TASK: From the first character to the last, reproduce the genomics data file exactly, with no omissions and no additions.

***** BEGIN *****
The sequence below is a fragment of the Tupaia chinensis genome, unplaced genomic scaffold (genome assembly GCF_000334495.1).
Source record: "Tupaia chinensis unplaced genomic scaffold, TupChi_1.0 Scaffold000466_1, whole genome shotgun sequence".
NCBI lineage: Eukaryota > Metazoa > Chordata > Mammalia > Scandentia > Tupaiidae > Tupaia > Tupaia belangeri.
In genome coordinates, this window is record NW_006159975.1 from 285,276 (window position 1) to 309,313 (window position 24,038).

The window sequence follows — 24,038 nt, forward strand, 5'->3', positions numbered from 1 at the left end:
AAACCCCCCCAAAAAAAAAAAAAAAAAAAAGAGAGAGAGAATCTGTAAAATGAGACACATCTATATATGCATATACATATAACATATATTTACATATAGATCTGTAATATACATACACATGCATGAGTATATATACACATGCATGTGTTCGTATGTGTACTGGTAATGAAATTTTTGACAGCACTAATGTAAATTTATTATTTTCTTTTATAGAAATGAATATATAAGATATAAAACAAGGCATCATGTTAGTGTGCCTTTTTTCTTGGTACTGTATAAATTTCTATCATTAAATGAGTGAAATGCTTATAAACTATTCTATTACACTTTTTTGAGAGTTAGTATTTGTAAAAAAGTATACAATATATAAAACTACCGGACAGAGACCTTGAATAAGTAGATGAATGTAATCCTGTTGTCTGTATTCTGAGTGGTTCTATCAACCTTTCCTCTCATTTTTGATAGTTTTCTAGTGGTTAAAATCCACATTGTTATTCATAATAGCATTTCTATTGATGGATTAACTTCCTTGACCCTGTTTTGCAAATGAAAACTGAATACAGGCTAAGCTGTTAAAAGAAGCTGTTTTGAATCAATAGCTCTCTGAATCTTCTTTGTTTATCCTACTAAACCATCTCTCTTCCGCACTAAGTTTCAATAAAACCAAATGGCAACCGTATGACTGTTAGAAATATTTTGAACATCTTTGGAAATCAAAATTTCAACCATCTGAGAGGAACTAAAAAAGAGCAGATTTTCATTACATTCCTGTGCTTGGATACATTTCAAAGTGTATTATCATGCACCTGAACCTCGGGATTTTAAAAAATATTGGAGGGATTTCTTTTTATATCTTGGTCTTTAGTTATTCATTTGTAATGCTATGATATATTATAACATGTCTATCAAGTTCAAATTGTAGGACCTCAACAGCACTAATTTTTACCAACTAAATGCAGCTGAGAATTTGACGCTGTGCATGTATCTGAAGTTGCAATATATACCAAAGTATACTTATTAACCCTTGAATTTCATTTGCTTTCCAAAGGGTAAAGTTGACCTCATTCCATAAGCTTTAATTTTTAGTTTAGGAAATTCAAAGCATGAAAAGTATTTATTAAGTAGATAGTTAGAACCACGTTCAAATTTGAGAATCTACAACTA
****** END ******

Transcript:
The sequence below is a fragment of the Tupaia chinensis genome, unplaced genomic scaffold (genome assembly GCF_000334495.1).
Source record: "Tupaia chinensis unplaced genomic scaffold, TupChi_1.0 Scaffold000466_1, whole genome shotgun sequence".
NCBI lineage: Eukaryota > Metazoa > Chordata > Mammalia > Scandentia > Tupaiidae > Tupaia > Tupaia belangeri.
In genome coordinates, this window is record NW_006159975.1 from 285,276 (window position 1) to 309,313 (window position 24,038).

The window sequence follows — 24,038 nt, forward strand, 5'->3', positions numbered from 1 at the left end:
AAACCCCCCCAAAAAAAAAAAAAAAAAAAAGAGAGAGAGAATCTGTAAAATGAGACACATCTATATATGCATATACATATAACATATATTTACATATAGATCTGTAATATACATACACATGCATGAGTATATATACACATGCATGTGTTCGTATGTGTACTGGTAATGAAATTTTTGACAGCACTAATGTAAATTTATTATTTTCTTTTATAGAAATGAATATATAAGATATAAAACAAGGCATCATGTTAGTGTGCCTTTTTTCTTGGTACTGTATAAATTTCTATCATTAAATGAGTGAAATGCTTATAAACTATTCTATTACACTTTTTTGAGAGTTAGTATTTGTAAAAAAGTATACAATATATAAAACTACCGGACAGAGACCTTGAATAAGTAGATGAATGTAATCCTGTTGTCTGTATTCTGAGTGGTTCTATCAACCTTTCCTCTCATTTTTGATAGTTTTCTAGTGGTTAAAATCCACATTGTTATTCATAATAGCATTTCTATTGATGGATTAACTTCCTTGACCCTGTTTTGCAAATGAAAACTGAATACAGGCTAAGCTGTTAAAAGAAGCTGTTTTGAATCAATAGCTCTCTGAATCTTCTTTGTTTATCCTACTAAACCATCTCTCTTCCGCACTAAGTTTCAATAAAACCAAATGGCAACCGTATGACTGTTAGAAATATTTTGAACATCTTTGGAAATCAAAATTTCAACCATCTGAGAGGAACTAAAAAAGAGCAGATTTTCATTACATTCCTGTGCTTGGATACATTTCAAAGTGTATTATCATGCACCTGAACCTCGGGATTTTAAAAAATATTGGAGGGATTTCTTTTTATATCTTGGTCTTTAGTTATTCATTTGTAATGCTATGATATATTATAACATGTCTATCAAGTTCAAATTGTAGGACCTCAACAGCACTAATTTTTACCAACTAAATGCAGCTGAGAATTTGACGCTGTGCATGTATCTGAAGTTGCAATATATACCAAAGTATACTTATTAACCCTTGAATTTCATTTGCTTTCCAAAGGGTAAAGTTGACCTCATTCCATAAGCTTTAATTTTTAGTTTAGGAAATTCAAAGCATGAAAAGTATTTATTAAGTAGATAGTTAGAACCACGTTCAAATTTGAGAATCTACAACTA